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Predator traps saving endangered bird

NZ Newswire logoNZ Newswire 27/06/2017

The Department of Conservation is happy with work being done to save the black-fronted tern.

Tern colonies in the upper Clarence and Acheron rivers in the South Island being monitored in a five-year project have just had their most productive breeding season in that period, the department says.

The birds in the protected colonies had 147 chicks in 152 nests, compared with an average 55 chicks from 348 nests elsewhere.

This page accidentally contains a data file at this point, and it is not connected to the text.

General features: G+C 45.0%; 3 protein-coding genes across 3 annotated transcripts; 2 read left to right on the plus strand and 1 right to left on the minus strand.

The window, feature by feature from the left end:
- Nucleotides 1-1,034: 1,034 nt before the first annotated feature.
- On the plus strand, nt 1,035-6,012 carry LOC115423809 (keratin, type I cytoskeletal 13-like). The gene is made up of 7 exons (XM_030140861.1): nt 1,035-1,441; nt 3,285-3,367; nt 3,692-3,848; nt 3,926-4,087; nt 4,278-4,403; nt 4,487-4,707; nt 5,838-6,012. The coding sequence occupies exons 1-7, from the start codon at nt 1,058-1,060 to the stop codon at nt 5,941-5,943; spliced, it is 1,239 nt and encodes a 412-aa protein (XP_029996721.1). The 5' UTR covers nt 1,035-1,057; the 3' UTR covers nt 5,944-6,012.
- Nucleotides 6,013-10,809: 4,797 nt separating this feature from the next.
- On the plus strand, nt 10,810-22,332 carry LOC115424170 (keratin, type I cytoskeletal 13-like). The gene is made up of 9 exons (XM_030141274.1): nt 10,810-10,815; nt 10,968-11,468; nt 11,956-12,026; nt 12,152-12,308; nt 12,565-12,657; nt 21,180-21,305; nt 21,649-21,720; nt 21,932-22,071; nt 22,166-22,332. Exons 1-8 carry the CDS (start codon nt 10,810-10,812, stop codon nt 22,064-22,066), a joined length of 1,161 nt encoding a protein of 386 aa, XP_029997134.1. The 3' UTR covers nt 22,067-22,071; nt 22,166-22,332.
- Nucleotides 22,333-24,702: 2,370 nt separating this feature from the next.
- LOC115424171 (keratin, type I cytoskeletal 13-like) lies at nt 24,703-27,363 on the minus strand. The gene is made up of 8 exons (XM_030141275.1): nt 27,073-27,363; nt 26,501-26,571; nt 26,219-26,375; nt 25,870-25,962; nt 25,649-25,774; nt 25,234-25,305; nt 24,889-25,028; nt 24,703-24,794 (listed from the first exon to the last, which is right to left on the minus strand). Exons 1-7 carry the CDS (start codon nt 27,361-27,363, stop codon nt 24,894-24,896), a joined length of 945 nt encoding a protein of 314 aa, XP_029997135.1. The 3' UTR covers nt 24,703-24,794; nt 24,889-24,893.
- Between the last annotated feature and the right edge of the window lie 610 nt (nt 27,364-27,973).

Black fronted tern, or tarapiroe, are considered endangered.

Mature black-fronted tern numbers are estimated to be between 5000 and 10,000. Without protection their numbers will continue to decline.

Most terns are seabirds but the black-fronted tern lives and breeds inland and the braided rivers of Canterbury are considered to be their global stronghold.

Department of Conservation manager Phil Bradfield said the most recent breeding season was the first in which a full predator trapping network was in place at three colonies along with habitat enhancements to river island breeding sites.

Tern breeding will continue to be monitored for another three years.

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